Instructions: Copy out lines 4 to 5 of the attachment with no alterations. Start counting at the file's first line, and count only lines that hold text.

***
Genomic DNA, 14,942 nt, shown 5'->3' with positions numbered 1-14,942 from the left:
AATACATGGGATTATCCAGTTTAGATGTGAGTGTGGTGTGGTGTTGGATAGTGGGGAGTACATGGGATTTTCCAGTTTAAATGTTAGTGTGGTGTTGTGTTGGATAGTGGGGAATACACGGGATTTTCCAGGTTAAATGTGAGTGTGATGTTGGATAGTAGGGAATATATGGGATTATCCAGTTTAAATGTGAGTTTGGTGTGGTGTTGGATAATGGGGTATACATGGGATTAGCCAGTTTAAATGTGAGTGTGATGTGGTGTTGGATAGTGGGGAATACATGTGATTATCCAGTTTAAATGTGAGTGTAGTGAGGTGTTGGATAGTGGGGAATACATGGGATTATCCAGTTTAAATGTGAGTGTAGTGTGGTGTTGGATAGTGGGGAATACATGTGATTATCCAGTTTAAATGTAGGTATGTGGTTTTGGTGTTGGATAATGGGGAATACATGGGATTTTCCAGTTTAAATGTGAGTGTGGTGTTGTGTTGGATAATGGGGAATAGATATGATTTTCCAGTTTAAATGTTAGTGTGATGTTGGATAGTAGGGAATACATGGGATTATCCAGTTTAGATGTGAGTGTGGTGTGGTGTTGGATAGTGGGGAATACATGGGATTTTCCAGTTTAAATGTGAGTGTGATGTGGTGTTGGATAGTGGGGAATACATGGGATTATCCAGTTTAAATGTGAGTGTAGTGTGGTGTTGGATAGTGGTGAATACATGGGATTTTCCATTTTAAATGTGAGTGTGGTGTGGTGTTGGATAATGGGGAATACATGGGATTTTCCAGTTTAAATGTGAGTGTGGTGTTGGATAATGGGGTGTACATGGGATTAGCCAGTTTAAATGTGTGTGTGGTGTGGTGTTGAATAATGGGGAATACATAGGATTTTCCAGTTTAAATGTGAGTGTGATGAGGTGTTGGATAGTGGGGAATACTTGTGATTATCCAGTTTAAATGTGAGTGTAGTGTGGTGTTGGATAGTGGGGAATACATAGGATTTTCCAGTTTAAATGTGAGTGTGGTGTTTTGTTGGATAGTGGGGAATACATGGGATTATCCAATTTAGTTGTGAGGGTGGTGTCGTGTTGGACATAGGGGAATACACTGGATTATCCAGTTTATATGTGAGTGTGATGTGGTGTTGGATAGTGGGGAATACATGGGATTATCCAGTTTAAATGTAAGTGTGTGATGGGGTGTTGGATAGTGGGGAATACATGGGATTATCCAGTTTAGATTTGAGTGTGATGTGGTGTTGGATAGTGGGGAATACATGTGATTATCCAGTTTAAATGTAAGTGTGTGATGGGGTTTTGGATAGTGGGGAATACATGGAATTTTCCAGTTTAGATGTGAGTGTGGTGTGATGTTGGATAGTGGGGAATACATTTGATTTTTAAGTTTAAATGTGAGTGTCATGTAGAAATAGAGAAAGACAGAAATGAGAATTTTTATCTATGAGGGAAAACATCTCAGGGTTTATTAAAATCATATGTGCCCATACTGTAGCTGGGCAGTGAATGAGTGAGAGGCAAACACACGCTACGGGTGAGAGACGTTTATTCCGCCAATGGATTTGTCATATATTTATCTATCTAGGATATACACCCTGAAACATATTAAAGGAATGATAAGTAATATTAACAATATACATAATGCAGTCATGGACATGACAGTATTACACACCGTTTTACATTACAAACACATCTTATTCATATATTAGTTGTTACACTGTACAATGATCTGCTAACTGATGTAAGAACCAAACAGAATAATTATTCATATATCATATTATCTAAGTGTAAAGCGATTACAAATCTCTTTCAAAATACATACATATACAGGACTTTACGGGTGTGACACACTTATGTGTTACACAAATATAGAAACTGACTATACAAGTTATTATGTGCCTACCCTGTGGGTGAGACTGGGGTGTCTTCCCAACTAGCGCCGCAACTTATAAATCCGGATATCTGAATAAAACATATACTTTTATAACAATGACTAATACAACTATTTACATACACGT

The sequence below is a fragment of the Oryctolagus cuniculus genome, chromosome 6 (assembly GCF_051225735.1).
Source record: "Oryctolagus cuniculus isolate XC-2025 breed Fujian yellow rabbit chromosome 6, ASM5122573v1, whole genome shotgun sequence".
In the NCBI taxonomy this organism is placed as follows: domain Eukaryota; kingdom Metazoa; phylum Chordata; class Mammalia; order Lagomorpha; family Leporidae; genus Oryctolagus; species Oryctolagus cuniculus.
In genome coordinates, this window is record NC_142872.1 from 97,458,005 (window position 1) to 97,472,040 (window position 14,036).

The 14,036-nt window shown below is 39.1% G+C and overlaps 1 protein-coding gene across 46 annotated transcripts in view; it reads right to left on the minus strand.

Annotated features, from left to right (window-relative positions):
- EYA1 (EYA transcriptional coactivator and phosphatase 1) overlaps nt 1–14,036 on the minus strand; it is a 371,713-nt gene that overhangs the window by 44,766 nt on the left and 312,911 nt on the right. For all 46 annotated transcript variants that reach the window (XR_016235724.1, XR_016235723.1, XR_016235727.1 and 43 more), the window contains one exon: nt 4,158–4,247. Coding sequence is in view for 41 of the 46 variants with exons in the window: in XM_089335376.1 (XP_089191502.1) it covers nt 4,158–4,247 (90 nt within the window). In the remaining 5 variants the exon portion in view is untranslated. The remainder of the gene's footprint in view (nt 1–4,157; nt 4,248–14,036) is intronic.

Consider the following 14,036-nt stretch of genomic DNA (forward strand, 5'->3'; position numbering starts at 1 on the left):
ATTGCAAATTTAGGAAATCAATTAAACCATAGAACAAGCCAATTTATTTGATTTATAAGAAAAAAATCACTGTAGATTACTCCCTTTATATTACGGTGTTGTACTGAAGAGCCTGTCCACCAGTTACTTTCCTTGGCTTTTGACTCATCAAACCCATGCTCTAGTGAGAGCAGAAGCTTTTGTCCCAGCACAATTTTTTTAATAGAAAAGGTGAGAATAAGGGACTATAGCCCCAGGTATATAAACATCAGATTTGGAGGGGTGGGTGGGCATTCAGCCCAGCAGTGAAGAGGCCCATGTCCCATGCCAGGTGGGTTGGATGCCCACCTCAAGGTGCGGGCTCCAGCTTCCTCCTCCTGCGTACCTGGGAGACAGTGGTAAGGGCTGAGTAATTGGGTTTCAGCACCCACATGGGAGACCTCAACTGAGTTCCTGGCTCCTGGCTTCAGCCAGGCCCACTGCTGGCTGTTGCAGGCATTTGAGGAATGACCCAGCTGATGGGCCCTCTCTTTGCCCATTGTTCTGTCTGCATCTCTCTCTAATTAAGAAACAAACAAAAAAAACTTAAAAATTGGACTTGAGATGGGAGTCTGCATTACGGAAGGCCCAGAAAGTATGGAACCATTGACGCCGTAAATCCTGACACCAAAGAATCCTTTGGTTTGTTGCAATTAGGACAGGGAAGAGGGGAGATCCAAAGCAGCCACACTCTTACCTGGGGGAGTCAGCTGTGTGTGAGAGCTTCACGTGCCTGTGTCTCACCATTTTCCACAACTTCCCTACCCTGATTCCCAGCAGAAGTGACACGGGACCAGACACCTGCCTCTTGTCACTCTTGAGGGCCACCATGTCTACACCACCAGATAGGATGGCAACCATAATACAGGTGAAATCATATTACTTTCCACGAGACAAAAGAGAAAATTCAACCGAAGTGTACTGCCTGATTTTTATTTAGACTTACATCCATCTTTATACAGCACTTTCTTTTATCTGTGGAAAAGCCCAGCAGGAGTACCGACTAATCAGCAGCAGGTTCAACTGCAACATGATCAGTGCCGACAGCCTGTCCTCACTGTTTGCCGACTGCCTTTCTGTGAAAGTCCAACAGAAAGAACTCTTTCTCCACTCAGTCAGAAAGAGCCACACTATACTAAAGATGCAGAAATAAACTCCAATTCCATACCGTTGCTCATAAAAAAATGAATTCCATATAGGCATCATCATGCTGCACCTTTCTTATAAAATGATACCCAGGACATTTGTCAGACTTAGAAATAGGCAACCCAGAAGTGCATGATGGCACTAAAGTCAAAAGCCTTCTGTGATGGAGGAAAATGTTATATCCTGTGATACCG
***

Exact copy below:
Source record: "Oryctolagus cuniculus isolate XC-2025 breed Fujian yellow rabbit chromosome 6, ASM5122573v1, whole genome shotgun sequence".
In the NCBI taxonomy this organism is placed as follows: domain Eukaryota; kingdom Metazoa; phylum Chordata; class Mammalia; order Lagomorpha; family Leporidae; genus Oryctolagus; species Oryctolagus cuniculus.